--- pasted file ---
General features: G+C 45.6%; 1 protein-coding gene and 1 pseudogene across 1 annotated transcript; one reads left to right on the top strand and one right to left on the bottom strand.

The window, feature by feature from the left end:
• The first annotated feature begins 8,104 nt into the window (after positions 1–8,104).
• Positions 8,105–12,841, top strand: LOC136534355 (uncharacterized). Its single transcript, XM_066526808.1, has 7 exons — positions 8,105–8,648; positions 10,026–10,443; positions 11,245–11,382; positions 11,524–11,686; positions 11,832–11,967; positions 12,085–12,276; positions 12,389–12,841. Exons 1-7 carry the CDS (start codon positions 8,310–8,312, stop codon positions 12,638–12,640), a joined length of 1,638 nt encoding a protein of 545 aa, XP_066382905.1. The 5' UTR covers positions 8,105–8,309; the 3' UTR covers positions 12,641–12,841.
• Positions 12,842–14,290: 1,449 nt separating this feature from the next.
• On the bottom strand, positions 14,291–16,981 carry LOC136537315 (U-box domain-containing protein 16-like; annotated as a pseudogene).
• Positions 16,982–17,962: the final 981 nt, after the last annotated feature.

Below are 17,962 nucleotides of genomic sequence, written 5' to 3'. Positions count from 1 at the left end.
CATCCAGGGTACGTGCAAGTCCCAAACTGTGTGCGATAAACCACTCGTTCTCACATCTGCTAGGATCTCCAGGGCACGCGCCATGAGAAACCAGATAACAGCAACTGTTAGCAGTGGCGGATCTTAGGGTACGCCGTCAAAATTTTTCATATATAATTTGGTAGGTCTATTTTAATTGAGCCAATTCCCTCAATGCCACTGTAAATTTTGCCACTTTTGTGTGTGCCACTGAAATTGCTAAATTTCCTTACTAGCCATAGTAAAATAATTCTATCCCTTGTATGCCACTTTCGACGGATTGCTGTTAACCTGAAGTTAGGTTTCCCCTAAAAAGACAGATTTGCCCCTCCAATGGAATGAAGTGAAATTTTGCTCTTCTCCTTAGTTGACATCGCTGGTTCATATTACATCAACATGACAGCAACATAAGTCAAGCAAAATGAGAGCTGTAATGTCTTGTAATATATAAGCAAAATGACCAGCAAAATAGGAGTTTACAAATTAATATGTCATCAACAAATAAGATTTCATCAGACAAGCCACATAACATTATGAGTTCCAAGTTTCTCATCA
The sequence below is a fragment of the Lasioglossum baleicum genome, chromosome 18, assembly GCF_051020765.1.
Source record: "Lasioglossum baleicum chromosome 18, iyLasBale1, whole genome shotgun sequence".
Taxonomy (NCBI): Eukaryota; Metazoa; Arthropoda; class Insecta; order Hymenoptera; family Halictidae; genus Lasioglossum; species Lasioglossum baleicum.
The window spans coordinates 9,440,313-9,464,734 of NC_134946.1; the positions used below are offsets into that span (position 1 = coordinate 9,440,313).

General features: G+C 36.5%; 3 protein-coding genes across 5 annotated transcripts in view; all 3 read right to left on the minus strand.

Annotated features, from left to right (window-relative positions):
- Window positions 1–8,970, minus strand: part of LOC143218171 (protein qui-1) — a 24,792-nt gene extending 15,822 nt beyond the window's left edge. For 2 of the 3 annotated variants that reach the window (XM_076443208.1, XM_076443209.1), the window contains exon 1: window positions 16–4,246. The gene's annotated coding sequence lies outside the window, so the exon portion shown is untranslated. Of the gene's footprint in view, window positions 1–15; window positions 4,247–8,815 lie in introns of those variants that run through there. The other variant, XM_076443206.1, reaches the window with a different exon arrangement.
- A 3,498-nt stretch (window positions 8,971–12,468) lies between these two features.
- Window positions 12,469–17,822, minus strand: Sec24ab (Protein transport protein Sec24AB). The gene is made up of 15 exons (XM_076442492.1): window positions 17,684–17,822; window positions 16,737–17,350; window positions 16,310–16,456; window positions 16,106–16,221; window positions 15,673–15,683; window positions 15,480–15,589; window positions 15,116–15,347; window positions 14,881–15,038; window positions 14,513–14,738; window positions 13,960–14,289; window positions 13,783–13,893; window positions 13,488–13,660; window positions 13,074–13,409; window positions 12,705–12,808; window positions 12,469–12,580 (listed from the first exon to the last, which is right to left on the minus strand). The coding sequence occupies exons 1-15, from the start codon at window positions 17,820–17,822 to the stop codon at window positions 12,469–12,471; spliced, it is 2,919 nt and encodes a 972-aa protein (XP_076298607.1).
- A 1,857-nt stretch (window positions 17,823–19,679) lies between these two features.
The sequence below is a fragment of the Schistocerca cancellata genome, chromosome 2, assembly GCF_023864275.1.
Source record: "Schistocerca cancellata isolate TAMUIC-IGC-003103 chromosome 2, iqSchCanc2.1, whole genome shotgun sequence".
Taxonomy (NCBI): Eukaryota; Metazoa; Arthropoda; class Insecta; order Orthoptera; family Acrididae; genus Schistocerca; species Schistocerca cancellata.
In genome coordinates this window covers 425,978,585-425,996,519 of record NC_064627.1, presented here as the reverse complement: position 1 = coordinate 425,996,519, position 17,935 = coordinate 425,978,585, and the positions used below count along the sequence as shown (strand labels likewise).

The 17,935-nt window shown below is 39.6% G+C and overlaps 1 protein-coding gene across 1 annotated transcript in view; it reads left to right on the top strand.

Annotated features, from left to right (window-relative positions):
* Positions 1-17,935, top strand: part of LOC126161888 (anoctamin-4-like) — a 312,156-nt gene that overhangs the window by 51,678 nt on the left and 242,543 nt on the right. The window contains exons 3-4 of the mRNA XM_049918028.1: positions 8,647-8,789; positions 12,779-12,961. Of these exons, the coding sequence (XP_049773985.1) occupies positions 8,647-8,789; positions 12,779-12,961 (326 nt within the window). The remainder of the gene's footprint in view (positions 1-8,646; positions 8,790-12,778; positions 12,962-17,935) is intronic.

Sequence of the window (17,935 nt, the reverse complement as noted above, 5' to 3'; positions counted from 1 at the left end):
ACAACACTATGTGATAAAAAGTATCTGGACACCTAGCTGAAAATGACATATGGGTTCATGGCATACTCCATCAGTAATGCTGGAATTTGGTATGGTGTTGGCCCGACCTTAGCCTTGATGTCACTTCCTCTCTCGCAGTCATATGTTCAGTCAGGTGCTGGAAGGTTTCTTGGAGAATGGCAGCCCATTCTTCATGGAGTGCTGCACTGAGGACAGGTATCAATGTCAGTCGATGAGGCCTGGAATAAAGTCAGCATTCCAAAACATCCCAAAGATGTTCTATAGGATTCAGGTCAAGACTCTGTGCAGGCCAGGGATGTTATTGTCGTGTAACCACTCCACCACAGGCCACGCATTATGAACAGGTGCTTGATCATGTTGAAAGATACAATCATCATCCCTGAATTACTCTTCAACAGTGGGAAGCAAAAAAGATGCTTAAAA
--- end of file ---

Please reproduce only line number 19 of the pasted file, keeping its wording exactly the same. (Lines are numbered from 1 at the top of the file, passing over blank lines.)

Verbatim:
- A 1,857-nt stretch (window positions 17,823–19,679) lies between these two features.